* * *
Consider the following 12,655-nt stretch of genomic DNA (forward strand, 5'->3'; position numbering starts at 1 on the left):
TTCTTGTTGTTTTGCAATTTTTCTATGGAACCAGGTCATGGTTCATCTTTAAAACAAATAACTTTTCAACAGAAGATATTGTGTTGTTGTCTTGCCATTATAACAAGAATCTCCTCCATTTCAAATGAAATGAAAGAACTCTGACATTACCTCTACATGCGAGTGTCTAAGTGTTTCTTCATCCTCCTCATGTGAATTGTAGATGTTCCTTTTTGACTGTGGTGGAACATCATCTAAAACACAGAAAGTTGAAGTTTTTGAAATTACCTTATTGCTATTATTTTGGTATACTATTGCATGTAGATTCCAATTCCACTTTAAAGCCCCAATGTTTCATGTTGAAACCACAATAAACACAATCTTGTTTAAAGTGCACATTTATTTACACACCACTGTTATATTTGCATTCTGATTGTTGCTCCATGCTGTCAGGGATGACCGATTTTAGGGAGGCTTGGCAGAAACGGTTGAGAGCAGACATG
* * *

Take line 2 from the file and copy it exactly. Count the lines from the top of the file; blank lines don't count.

TTCTTGTTGTTTTGCAATTTTTCTATGGAACCAGGTCATGGTTCATCTTTAAAACAAATAACTTTTCAACAGAAGATATTGTGTTGTTGTCTTGCCATTATAACAAGAATCTCCTCCATTTCAAATGAAATGAAAGAACTCTGACATTACCTCTACATGCGAGTGTCTAAGTGTTTCTTCATCCTCCTCATGTGAATTGTAGATGTTCCTTTTTGACTGTGGTGGAACATCATCTAAAACACAGAAAGTTGAAGTTTTTGAAATTACCTTATTGCTATTATTTTGGTATACTATTGCATGTAGATTCCAATTCCACTTTAAAGCCCCAATGTTTCATGTTGAAACCACAATAAACACAATCTTGTTTAAAGTGCACATTTATTTACACACCACTGTTATATTTGCATTCTGATTGTTGCTCCATGCTGTCAGGGATGACCGATTTTAGGGAGGCTTGGCAGAAACGGTTGAGAGCAGACATG